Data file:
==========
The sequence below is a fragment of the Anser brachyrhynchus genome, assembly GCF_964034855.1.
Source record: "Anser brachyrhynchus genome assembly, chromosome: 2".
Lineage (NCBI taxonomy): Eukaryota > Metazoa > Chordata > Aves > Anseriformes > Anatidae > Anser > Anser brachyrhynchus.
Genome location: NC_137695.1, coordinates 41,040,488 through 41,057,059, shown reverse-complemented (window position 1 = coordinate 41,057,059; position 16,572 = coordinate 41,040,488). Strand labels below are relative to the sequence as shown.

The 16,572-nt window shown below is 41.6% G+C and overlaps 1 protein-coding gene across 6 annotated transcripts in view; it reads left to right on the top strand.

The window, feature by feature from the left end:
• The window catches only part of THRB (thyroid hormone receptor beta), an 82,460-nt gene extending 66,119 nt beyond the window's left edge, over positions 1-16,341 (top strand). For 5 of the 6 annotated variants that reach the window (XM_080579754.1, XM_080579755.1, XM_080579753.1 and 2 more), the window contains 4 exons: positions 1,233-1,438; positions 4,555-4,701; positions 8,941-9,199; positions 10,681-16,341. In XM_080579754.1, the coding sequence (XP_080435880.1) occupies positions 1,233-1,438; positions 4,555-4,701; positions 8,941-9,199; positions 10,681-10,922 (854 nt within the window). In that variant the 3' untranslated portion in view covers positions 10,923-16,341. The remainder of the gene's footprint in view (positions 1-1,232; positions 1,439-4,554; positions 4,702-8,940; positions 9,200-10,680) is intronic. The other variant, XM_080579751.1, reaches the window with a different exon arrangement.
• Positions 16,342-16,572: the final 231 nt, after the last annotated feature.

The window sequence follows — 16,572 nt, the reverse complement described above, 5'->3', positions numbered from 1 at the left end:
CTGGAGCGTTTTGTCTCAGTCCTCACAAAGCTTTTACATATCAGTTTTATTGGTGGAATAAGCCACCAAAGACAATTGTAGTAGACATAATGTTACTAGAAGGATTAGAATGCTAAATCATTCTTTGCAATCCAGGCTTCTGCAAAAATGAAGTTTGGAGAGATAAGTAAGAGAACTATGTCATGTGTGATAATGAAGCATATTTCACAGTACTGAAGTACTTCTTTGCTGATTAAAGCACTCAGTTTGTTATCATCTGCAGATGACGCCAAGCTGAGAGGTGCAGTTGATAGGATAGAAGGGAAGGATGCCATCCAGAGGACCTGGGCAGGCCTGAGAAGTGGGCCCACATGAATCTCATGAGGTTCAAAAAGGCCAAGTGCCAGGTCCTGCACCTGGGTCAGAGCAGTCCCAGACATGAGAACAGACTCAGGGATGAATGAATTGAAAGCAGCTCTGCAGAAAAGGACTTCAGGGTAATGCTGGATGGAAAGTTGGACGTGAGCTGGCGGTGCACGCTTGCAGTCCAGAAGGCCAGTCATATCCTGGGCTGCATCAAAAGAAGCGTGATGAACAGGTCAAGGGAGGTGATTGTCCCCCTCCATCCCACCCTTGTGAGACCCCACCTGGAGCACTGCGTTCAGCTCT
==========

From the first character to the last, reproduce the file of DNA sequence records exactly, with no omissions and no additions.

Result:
The sequence below is a fragment of the Anser brachyrhynchus genome, assembly GCF_964034855.1.
Source record: "Anser brachyrhynchus genome assembly, chromosome: 2".
Lineage (NCBI taxonomy): Eukaryota > Metazoa > Chordata > Aves > Anseriformes > Anatidae > Anser > Anser brachyrhynchus.
Genome location: NC_137695.1, coordinates 41,040,488 through 41,057,059, shown reverse-complemented (window position 1 = coordinate 41,057,059; position 16,572 = coordinate 41,040,488). Strand labels below are relative to the sequence as shown.

The 16,572-nt window shown below is 41.6% G+C and overlaps 1 protein-coding gene across 6 annotated transcripts in view; it reads left to right on the top strand.

The window, feature by feature from the left end:
• The window catches only part of THRB (thyroid hormone receptor beta), an 82,460-nt gene extending 66,119 nt beyond the window's left edge, over positions 1-16,341 (top strand). For 5 of the 6 annotated variants that reach the window (XM_080579754.1, XM_080579755.1, XM_080579753.1 and 2 more), the window contains 4 exons: positions 1,233-1,438; positions 4,555-4,701; positions 8,941-9,199; positions 10,681-16,341. In XM_080579754.1, the coding sequence (XP_080435880.1) occupies positions 1,233-1,438; positions 4,555-4,701; positions 8,941-9,199; positions 10,681-10,922 (854 nt within the window). In that variant the 3' untranslated portion in view covers positions 10,923-16,341. The remainder of the gene's footprint in view (positions 1-1,232; positions 1,439-4,554; positions 4,702-8,940; positions 9,200-10,680) is intronic. The other variant, XM_080579751.1, reaches the window with a different exon arrangement.
• Positions 16,342-16,572: the final 231 nt, after the last annotated feature.

The window sequence follows — 16,572 nt, the reverse complement described above, 5'->3', positions numbered from 1 at the left end:
CTGGAGCGTTTTGTCTCAGTCCTCACAAAGCTTTTACATATCAGTTTTATTGGTGGAATAAGCCACCAAAGACAATTGTAGTAGACATAATGTTACTAGAAGGATTAGAATGCTAAATCATTCTTTGCAATCCAGGCTTCTGCAAAAATGAAGTTTGGAGAGATAAGTAAGAGAACTATGTCATGTGTGATAATGAAGCATATTTCACAGTACTGAAGTACTTCTTTGCTGATTAAAGCACTCAGTTTGTTATCATCTGCAGATGACGCCAAGCTGAGAGGTGCAGTTGATAGGATAGAAGGGAAGGATGCCATCCAGAGGACCTGGGCAGGCCTGAGAAGTGGGCCCACATGAATCTCATGAGGTTCAAAAAGGCCAAGTGCCAGGTCCTGCACCTGGGTCAGAGCAGTCCCAGACATGAGAACAGACTCAGGGATGAATGAATTGAAAGCAGCTCTGCAGAAAAGGACTTCAGGGTAATGCTGGATGGAAAGTTGGACGTGAGCTGGCGGTGCACGCTTGCAGTCCAGAAGGCCAGTCATATCCTGGGCTGCATCAAAAGAAGCGTGATGAACAGGTCAAGGGAGGTGATTGTCCCCCTCCATCCCACCCTTGTGAGACCCCACCTGGAGCACTGCGTTCAGCTCT